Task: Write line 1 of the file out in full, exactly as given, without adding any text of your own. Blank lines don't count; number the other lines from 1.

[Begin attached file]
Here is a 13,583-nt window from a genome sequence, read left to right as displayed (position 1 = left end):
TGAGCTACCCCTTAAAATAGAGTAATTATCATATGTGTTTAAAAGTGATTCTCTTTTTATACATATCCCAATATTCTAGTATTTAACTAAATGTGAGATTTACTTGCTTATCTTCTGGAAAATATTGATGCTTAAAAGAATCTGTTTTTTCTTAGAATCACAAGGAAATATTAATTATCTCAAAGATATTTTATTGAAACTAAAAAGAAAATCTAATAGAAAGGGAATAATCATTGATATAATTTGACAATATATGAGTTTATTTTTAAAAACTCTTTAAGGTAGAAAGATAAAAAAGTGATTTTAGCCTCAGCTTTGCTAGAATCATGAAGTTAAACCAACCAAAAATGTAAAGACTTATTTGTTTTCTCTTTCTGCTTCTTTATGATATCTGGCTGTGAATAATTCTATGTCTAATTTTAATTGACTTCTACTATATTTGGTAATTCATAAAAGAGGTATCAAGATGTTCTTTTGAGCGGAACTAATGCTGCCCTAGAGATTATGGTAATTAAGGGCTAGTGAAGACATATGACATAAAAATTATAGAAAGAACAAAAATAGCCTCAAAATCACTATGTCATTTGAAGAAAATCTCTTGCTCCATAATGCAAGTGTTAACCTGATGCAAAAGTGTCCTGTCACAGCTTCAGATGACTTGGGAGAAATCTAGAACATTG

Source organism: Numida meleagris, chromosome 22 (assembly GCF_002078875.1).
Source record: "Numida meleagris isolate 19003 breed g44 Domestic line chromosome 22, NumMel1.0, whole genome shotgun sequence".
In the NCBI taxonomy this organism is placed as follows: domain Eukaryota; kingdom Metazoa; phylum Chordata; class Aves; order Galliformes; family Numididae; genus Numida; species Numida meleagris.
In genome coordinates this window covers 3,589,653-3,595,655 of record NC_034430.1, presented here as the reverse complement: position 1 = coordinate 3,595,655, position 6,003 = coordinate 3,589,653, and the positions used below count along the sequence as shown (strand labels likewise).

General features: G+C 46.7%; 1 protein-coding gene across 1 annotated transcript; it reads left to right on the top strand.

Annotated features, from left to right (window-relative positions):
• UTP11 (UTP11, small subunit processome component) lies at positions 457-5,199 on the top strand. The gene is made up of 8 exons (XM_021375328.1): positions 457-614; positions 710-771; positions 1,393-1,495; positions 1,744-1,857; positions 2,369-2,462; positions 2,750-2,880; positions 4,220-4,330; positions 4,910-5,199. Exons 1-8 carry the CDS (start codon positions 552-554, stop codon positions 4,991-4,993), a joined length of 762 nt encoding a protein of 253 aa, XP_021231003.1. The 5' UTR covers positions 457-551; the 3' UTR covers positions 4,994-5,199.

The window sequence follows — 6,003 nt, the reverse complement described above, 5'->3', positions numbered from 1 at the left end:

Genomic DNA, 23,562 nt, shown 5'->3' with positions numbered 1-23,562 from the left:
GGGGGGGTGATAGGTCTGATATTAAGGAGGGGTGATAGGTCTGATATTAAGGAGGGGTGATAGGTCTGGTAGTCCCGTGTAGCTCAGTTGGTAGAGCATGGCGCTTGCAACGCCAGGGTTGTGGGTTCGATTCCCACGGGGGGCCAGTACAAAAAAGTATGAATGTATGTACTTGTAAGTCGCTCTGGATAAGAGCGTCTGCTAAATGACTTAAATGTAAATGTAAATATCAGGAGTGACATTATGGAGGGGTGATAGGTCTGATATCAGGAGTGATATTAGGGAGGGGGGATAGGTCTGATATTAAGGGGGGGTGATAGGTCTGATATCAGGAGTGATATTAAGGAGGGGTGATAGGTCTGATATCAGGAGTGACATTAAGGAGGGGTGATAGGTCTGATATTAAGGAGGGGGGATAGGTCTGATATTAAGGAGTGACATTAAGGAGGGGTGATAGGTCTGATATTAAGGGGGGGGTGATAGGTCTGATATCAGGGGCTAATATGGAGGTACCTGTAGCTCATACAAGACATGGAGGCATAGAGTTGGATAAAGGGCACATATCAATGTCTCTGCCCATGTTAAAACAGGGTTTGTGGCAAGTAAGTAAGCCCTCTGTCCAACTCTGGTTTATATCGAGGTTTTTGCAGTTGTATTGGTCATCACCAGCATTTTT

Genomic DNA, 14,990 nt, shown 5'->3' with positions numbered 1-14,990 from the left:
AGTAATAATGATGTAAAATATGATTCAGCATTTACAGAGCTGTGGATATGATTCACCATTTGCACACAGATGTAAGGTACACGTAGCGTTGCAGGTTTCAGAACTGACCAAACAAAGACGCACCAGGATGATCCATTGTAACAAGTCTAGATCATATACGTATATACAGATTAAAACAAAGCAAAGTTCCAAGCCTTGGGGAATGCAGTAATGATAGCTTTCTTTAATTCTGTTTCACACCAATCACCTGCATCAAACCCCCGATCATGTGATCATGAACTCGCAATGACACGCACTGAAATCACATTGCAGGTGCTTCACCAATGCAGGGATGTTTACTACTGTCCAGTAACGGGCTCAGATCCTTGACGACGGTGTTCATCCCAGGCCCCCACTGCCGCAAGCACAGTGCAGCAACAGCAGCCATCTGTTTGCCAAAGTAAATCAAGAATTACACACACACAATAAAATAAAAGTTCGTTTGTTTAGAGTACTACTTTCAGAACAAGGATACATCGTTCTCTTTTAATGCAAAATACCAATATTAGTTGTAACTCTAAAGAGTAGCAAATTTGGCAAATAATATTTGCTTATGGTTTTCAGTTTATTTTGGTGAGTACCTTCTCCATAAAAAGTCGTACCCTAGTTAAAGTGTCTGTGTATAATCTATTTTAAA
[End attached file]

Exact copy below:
Here is a 13,583-nt window from a genome sequence, read left to right as displayed (position 1 = left end):